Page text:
Managing a team isn’t always easy, but if there’s one management principle I always come back to, it’s that I set the standard for my team. As managers, our habits inform our teams’ habits; when we take a dedicated and disciplined approach, the people we lead will often follow suit.
Here are three habits to work on so you can inspire your team.
There’s a difference between hearing and listening. We might hear what our co-workers are saying, but if we’re not careful, we can get caught up in our own thoughts when they’re talking. When we listen, we’re also paying attention to the emotion and feelings behind their words.
Listening is especially important when you’re managing people because they might not feel like it’s their place to freely express their emotions. But as leaders, it’s vital for us to be in tune with how our team members feel. Also, when we actively listen to our team, we catch more of their brilliant ideas.
Focus on Strengths
As a manager, our immediate impulse might be to critique our team and focus on where they miss the mark. While constructive feedback is important, it’s also important to focus on what your team is doing right. When you have a good understanding of your team's strengths, you can come up with more creative solutions to the challenges you face. Your team will also appreciate your respect for their abilities, and be inspired to do their best work.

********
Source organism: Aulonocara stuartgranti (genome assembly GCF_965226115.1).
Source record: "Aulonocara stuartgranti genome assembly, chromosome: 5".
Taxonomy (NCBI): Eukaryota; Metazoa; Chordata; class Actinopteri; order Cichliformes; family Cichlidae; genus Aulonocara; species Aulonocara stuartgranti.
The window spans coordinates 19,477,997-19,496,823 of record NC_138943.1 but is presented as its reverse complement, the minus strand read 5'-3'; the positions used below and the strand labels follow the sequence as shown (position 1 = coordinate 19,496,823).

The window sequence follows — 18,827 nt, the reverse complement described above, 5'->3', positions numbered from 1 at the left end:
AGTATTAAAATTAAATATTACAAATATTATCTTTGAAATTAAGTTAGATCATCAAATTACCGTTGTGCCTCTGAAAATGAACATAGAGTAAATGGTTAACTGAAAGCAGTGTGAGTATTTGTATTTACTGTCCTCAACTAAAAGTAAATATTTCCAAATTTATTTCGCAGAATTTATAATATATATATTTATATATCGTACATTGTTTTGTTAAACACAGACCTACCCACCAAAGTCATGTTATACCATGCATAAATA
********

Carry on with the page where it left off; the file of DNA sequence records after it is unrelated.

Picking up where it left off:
And remember to focus on your own strengths, too. We all have unique capabilities, and when we take note of what we do well, it naturally empowers us to be the best possible managers.
Help People Get Where They're Going
Similar to paying attention to your team’s strengths, take an active interest in what your employees want out of life. Where do they see themselves in five or ten years? How can you help them get there?
By taking an active interest in the goals and aspirations of the people we work with, we’re building trust and showing them that we’re truly invested in their success.
Sometimes, your employees might need help specifying their goals and seeing the path to getting there, and that's okay, too. Just by taking an interest in helping them, you're clarifying their path forward.
Try this: the next time you notice a team member stray from your values or vision, ask yourself if your actions contradict your expectations. Don’t shy away from examining your habits and acknowledging where you have room to grow.
You got this!
-Ampersand COO & Co-Founder Kathrin Applebaum